Competition between joint-stock banking companies in the nineteenth century was intense and architectural prowess was part of the arsenal employed by the boards.
This has resulted is some of the most impressive buildings still dominating many streetscapes of the city. The locations, eclectic architectural styles and exquisite banking hall interiors are the subject of this tour.
Most eighteenth century private banks in Ireland had a small turnover and did not use a specific building type. An exception is the very fine neo-classical Newcomen bank on Castle Street, built in 1781 by Thomas Ivory and located outside the main entrance to Dublin Castle.
Following the Act of Union, the Bank of Ireland purchased the Parliament Building as a head office and accompanying banking hall. The internal changes were made by Francis Johnston and the influence of Soane’s work at the Bank of England is apparent. Due to the Bank of Ireland monopoly and the delay in the introduction of joint-stock banks, it was mid-century before Johnston’s monumental top-lit banking hall could be responded to by other banking companies.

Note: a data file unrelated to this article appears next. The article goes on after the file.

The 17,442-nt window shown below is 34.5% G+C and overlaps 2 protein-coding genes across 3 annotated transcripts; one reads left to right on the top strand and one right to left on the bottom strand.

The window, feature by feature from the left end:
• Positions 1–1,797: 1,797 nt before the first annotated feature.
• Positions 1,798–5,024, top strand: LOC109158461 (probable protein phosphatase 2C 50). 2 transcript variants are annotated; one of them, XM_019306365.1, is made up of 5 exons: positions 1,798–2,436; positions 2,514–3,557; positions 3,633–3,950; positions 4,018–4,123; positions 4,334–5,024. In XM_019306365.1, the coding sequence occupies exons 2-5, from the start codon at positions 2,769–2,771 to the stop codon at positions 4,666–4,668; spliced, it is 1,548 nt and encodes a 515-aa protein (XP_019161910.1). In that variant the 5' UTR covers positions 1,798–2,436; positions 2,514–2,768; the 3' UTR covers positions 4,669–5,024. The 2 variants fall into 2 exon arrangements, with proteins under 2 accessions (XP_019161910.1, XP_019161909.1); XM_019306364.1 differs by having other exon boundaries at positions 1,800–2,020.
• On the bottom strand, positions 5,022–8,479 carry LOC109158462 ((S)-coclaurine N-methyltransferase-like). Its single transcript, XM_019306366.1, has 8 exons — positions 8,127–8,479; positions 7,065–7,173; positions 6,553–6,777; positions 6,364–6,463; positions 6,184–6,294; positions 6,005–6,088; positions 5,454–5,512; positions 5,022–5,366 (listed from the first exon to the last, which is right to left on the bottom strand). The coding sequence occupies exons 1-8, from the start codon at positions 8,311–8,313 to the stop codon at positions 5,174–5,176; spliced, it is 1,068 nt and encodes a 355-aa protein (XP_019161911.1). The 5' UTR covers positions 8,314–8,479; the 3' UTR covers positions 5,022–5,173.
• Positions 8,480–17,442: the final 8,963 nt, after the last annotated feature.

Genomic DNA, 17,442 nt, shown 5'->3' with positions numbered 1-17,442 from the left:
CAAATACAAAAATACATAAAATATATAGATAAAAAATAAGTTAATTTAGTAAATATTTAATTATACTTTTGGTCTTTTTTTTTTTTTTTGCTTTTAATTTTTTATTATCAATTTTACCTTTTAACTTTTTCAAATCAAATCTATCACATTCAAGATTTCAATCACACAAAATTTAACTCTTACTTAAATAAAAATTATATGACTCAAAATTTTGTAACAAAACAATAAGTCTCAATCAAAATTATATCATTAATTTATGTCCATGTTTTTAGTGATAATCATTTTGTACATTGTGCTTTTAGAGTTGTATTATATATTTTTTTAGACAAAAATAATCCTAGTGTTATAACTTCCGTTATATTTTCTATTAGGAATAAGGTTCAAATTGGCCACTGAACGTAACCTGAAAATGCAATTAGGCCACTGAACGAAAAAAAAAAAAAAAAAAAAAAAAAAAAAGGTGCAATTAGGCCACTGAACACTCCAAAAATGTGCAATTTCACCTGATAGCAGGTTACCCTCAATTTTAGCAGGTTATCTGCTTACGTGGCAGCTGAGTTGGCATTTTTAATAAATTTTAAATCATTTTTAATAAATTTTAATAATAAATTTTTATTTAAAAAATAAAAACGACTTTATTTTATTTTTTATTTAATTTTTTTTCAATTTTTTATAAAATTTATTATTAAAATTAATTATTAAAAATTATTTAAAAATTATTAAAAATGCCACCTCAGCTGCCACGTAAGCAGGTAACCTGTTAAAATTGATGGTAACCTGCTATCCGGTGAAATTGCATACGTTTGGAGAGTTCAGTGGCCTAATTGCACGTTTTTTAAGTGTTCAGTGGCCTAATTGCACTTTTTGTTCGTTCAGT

Bank head offices were drawn to College Green and Dame Street following the precedent set by the Bank of Ireland. These were initially built in an Italianate classical style – The National and Royal Bank and later, following the influence of Deane & Woodward’s Museum Building in Trinity College Dublin, in an Italianate Gothic style – Provincial, Hibernian and Munster & Leinster.
These bank headquarters were inserted into a later Georgian streetscape.Their monumentality is striking, the innovative settings are perhaps harder to capture now. The employment of industrial quantities of cast iron and glass by mid-century allowed newer solutions to top lit banking halls, again executed in exquisite detail to rival competing institutions